What does emulsion paint mean

As Emulsion paints or -paintings one refers to viscous paints that consist of a chemical dispersion (mostly an emulsion) of binders and solvents, colorants (mostly pigments) and additives. In this general sense, the majority of liquid paints (lacquers, paints, etc.) are dispersions.

Colloquially, this mostly refers to those containers weighing around 16 kilograms with white wall paint in an oval 10 liter bucket that are available on pallets in every hardware store. Strictly speaking, it is Synthetic resin dispersion paints.

In addition, there are similarly structured products on the market, but which use ingredients that are as non-synthetic and non-mineral oil as possible and most of them - somewhat vaguely - as Natural dispersion paints are designated.

Synthetic resin dispersion paints

Synthetic resin dispersion paints (also Plastic dispersion paints, or -Colours, or simply -dispersions) are wall paints that usually consist of a dispersion of synthetic resin and water.


Main ingredients are typically water as a solvent, synthetic resins obtained from mineral oil or similar plastics as binders, dyes or pigments such as titanium dioxide, fillers such as calcium carbonate, silicates and quartz powder.

Additionally auxiliary materials (so-called additives) are used that are used to improve the technical properties, such as stabilizers, defoamers, thickeners, preservatives, solvents, etc.

The synthetic resins used are acrylates or polyvinyl acetate.


Synthetic resin emulsion paints for indoor use are standardized in DIN EN 13300, those for outdoor use in DIN EN 1062.


Synthetic resin dispersion wall paints with particularly high water resistance, for exterior and facade areas as well as for damp areas inside the house, are often also referred to as latex paints, which is incorrect because they do not contain latex, but only a high proportion of synthetic resin. Synthetic resin emulsion paints with decorative additives (such as glitter) are also often referred to as such.

"Fixed color"

In addition to liquid synthetic resin emulsion paint, there are also thixotropic (so-called compact) Paintings, better known as Solid color®; they should spatter and spatter less when painting. However, compact colors have lost their market importance because they are more difficult to paint due to their fixed properties.


White emulsion paints can be colored with full-tone or tinting paints. Tinted colors are now available in all specialist and hardware stores. The colors are mixed under computer control, whereby a color fastness is achieved that cannot be achieved manually (as was usual in the past).

Environmental sustainability

The Federal Environment Agency generally certifies that synthetic resin emulsion paints are highly environmentally friendly. They are often awarded the Blue Angel. Since water is used as the solvent, the pollutants released into the air and the odor nuisance during drying are usually kept within limits. Nevertheless, problems arise with these colors from an ecological and building-biological point of view. They are mostly not breathable, so that the room climate is negatively influenced (depending on the synthetic resin content in the color).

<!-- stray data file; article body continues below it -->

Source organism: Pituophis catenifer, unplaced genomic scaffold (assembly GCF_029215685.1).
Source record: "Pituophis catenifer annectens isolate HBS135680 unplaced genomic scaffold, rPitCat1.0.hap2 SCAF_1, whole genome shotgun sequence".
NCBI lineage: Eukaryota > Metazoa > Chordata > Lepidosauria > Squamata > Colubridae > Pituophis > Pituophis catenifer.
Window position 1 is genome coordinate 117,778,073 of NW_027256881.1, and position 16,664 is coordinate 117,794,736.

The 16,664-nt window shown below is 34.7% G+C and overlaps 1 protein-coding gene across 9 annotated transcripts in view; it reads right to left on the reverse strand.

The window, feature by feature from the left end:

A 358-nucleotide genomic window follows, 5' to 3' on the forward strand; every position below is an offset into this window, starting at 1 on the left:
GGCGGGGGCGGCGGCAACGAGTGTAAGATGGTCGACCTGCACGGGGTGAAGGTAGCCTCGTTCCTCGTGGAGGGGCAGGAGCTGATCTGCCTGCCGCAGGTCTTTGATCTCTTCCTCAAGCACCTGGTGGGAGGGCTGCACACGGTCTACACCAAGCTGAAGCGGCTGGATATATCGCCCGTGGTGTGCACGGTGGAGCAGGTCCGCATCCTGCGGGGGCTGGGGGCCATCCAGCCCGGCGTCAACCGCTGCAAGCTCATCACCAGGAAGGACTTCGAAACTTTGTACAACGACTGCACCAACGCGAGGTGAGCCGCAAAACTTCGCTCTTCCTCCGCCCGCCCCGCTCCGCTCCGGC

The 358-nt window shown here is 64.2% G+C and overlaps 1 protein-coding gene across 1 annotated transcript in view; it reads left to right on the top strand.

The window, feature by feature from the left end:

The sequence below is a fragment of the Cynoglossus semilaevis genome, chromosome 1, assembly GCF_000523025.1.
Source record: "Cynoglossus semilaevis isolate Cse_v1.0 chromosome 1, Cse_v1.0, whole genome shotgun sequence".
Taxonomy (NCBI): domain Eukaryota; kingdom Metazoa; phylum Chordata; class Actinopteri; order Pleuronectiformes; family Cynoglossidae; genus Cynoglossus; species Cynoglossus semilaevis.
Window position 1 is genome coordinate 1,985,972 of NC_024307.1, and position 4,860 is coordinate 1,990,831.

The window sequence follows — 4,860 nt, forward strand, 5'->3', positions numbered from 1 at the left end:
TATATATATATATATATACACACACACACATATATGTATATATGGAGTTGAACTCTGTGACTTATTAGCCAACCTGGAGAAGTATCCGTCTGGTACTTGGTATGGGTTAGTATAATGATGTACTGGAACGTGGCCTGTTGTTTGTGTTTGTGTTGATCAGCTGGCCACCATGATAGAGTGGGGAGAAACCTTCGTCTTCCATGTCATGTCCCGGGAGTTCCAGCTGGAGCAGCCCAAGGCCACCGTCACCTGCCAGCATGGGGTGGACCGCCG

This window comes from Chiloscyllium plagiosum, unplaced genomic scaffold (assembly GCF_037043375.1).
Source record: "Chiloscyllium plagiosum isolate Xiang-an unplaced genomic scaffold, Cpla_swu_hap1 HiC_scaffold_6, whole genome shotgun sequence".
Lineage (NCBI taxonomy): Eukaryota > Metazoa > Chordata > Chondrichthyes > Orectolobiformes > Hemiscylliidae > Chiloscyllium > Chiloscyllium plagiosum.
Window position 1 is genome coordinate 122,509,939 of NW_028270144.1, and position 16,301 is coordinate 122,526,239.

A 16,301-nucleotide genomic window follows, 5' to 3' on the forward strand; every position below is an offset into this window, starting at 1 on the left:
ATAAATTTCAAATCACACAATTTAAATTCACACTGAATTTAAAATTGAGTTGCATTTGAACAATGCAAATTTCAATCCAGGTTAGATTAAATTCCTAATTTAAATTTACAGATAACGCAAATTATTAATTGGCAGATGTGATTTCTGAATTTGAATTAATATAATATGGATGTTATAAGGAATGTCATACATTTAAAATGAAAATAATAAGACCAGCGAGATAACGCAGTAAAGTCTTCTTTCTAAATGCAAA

Natural dispersion paints

Natural dispersion paints or -Colours are intended to offer the same advantages as synthetic resin dispersion paints, but consist exclusively or largely of natural, non-synthetic ingredients - with the difference between Naturally and artificially can be pretty fluent.

Typically, synthetic resin is replaced by vegetable oils such as linseed oil or castor oil, and the titanium dioxide is replaced by mineral pigments.

Natural dispersion paints are usually significantly more expensive than conventional paints based on synthetic resins.

Some of them have a lower, but some also have a higher air pollution than comparable synthetic resin dispersions.

Since manufacturers don't like to attribute to such nature or Eco If you want to do without the product name, they are usually not marked with the blue angel.

These points should be observed with natural oil interior paints:

  • After the application, a slight smell of the natural oil arises in the room, which however disappears after a while and can be perceived as pleasant or unpleasant.
  • Natural oil (especially linseed oil) yellows, d. H. over the years a white wall becomes more yellowish. Since this happens evenly, it is usually not noticeable.
  • The formation of dust edges on picture frames is significantly less than with synthetic resin dispersions, as no static charge is generated.

Emulsion paints

Because the terms Emulsion paint and Synthetic resin emulsion paint are now used almost synonymously, there has been a move to different types of dispersion paints than Emulsion paints to call. Example: the well-known poster color from Pelikan is called casein emulsion paint by the manufacturer.

See also

Latex paint

Category: Coating (building material)